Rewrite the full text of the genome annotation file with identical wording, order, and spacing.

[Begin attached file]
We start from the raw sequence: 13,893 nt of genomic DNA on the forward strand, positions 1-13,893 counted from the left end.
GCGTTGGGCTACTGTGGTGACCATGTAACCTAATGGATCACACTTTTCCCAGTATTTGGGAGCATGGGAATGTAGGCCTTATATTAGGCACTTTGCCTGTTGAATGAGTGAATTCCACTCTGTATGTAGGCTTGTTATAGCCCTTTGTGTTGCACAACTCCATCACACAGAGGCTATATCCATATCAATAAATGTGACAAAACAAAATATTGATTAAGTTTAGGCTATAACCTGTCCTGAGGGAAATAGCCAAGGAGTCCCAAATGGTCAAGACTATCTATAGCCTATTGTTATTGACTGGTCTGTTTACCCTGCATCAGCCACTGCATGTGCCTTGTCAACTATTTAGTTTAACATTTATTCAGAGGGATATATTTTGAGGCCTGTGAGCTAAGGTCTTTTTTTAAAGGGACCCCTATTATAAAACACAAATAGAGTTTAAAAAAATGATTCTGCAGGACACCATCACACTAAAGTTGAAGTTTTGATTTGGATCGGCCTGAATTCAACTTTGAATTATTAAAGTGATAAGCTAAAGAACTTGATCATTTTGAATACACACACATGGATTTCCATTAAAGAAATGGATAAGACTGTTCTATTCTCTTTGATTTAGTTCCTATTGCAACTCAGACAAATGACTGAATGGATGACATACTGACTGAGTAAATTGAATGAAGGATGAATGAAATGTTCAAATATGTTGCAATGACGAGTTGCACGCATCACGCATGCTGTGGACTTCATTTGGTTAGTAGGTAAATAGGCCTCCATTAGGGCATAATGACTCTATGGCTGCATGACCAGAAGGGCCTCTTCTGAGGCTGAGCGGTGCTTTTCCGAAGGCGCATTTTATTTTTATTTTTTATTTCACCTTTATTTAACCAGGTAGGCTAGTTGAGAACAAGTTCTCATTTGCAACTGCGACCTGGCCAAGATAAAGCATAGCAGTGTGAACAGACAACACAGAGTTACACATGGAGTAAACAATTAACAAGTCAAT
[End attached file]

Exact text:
We start from the raw sequence: 13,893 nt of genomic DNA on the forward strand, positions 1-13,893 counted from the left end.
GCGTTGGGCTACTGTGGTGACCATGTAACCTAATGGATCACACTTTTCCCAGTATTTGGGAGCATGGGAATGTAGGCCTTATATTAGGCACTTTGCCTGTTGAATGAGTGAATTCCACTCTGTATGTAGGCTTGTTATAGCCCTTTGTGTTGCACAACTCCATCACACAGAGGCTATATCCATATCAATAAATGTGACAAAACAAAATATTGATTAAGTTTAGGCTATAACCTGTCCTGAGGGAAATAGCCAAGGAGTCCCAAATGGTCAAGACTATCTATAGCCTATTGTTATTGACTGGTCTGTTTACCCTGCATCAGCCACTGCATGTGCCTTGTCAACTATTTAGTTTAACATTTATTCAGAGGGATATATTTTGAGGCCTGTGAGCTAAGGTCTTTTTTTAAAGGGACCCCTATTATAAAACACAAATAGAGTTTAAAAAAATGATTCTGCAGGACACCATCACACTAAAGTTGAAGTTTTGATTTGGATCGGCCTGAATTCAACTTTGAATTATTAAAGTGATAAGCTAAAGAACTTGATCATTTTGAATACACACACATGGATTTCCATTAAAGAAATGGATAAGACTGTTCTATTCTCTTTGATTTAGTTCCTATTGCAACTCAGACAAATGACTGAATGGATGACATACTGACTGAGTAAATTGAATGAAGGATGAATGAAATGTTCAAATATGTTGCAATGACGAGTTGCACGCATCACGCATGCTGTGGACTTCATTTGGTTAGTAGGTAAATAGGCCTCCATTAGGGCATAATGACTCTATGGCTGCATGACCAGAAGGGCCTCTTCTGAGGCTGAGCGGTGCTTTTCCGAAGGCGCATTTTATTTTTATTTTTTATTTCACCTTTATTTAACCAGGTAGGCTAGTTGAGAACAAGTTCTCATTTGCAACTGCGACCTGGCCAAGATAAAGCATAGCAGTGTGAACAGACAACACAGAGTTACACATGGAGTAAACAATTAACAAGTCAAT